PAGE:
Archive for the ‘junta’ Category

China Pips (Screws) India on Myanmar Oil Deal

December 30, 2008

Is it any wonder that China’s offer to be a peacemaker between India and Pakistan was flatly rejected by India?  India sees itself as China’s rival and equal.

China, on the other hand, is often accused of seeing India as a clumsy little brother.

Just this last week, China signed an oil export agreement from Myanmar, in an area once 25% or more controlled by India.

The Business Standard of New Delhi reported the caper under the headline “China Pips India to Sign Gas Deal with Myanmar.”

“Pip”  is a British slang word meaning to screw, best, or take advantage, we are told….

China To Reap Most of Myanmar’s Oil


China Pips India to Sign Gas Deal with Myanmar

The Business Standard, New Delhi

China has pipped India to sign a 30-year agreement to import natural gas from fields lying in offshore Myanmar where India’s state-owned companies have a 25 per cent stake.
China’s state oil and gas firm China National Petroleum Corp (CNPC) last week signed a Gas Sales Agreement with South Korea’s Daewoo International for buying gas from the Shwe field in A-1 offshore block and the adjoining A-3 block, industry sources said.

Daewoo is the operator in the two blocks with 51 per cent stake, while Oil and Natural Gas Corporation (ONGC) has 17 per cent and GAIL 8.5 per cent. Korea Gas Corporation has 8.5 per cent and Myanmar Oil and Gas Enterprise the remaining 15 per cent.

GAIL had offered a price of $5.01 per million British thermal unit to buy the entire gas from the offshore fields and pipe it to India through the northeastern states. But the military-rulers of Myanmar have chosen China, which will have to lay a longer pipeline to reach its south-western Yunnan province.

Sources said Myanmar would also be able to tap the pipeline running across its territory to meet its fuel needs once the gas starts flowing sometime in 2013.

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China To Reap Most of Myanmar’s Oil

December 29, 2008

Military-run Myanmar has signed a deal with South Korean and Indian companies to pipe natural gas from the energy-rich nation’s offshore fields to China, state media reported Monday.

The Myanmar Oil and Gas Enterprise inked the deal last Wednesday with South Korean companies Daewoo and Korea Gas Corporation and Indian energy firms ONGC Videsh and GAIL to supply gas to the China National United Oil Corporation.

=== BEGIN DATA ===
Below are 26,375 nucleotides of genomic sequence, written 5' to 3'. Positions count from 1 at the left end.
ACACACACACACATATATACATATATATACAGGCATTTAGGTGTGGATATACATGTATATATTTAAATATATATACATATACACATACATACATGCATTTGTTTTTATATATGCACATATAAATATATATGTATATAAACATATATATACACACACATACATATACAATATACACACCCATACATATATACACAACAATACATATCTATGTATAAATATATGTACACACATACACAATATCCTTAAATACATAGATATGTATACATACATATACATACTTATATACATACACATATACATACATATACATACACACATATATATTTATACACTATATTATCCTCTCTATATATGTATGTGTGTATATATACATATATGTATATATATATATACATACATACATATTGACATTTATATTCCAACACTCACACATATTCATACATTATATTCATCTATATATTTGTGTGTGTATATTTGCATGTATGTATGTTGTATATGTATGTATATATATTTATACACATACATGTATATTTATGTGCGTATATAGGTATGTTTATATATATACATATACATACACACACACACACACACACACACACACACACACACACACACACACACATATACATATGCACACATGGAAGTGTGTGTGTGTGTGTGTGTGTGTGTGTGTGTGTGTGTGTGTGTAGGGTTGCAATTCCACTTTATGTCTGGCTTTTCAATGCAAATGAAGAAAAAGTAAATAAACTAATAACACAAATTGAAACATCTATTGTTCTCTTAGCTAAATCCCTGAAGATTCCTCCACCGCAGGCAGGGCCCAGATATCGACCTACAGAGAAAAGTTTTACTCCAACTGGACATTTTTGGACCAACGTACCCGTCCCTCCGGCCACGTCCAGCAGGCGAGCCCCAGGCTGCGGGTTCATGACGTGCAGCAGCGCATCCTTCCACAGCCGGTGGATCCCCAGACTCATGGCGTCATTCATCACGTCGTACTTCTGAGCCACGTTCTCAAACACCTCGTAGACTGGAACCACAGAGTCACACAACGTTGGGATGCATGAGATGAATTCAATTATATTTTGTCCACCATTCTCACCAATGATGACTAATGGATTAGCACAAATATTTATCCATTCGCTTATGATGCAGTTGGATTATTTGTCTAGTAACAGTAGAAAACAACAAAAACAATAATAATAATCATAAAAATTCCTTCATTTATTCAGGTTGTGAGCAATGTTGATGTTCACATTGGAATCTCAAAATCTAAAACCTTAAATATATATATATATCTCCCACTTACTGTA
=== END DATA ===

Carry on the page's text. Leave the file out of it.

Myanmar soldiers parade during a ceremony marking the country's ... 
Myanmar soldiers parade during a ceremony marking the country’s Armed Forces Day in the country’s new capital, Naypyidaw. Military-run Myanmar has signed a deal with South Korean and Indian companies to pipe natural gas from the energy-rich nation’s offshore fields to China, state media have reported.(AFP/File/Khin Maung Win)

“The agreement was signed to export natural gas to China from Shwe natural gas project at Block A-1 and A-3 at Rakhine coastal region through pipelines,” the New Light of Myanmar newspaper said.

The paper gave no other details of the project, but Beijing media reported last month that China was planning to start construction on a gas pipeline to Myanmar in early 2009.

 Get the Feeling Russia and China Are Slicing Up The World and the U.S. Will Be Left Out?

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U.N. Mulls Reengaging Burma With More Aid

December 28, 2008

International sanctions and Laura Bush‘s personal intervention did not make Burma’s generals ease their political oppression. Neither did quiet diplomacy, nor the devastation of a cyclone.

So the United Nations is attempting a new approach: It is trying to entice the generals with fresh promises of development money. 

By Colum Lynch and Michael Abramowitz
Washington Post Staff Writers
Sunday, December 28, 2008; Page A16

According to senior U.N. officials, special envoy Ibrahim Gambari has proposed that nations offer Burma financial incentives to free more than 2,000 political prisoners, including Nobel laureate Aung San Suu Kyi, and to open the country to democratic change.

In the months ahead, the U.N. leadership will press the Obama administration to relax U.S. policy on Burma and to open the door to a return of international financial institutions, including the World Bank. The bank left in 1987 because Burma, which is officially known as Myanmar, did not implement economic and political reforms.

“It cannot be business as usual. We need new thinking on how to engage with Myanmar in a way that will bring tangible results,” Gambari said in an interview, adding that the United Nations cannot rely simply on “the power of persuasion with too little in the [diplomatic] toolbox.”

But critics characterize the strategy as a desperate attempt to salvage a diplomatic process that has so deteriorated that Suu Kyi and Senior Gen. Than Shwe, Burma’s military ruler, declined to meet with Gambari during his last trip there, in August. Gambari, critics say, is simply grasping to show progress in moving a regime that has no intention of embracing democratic reform.

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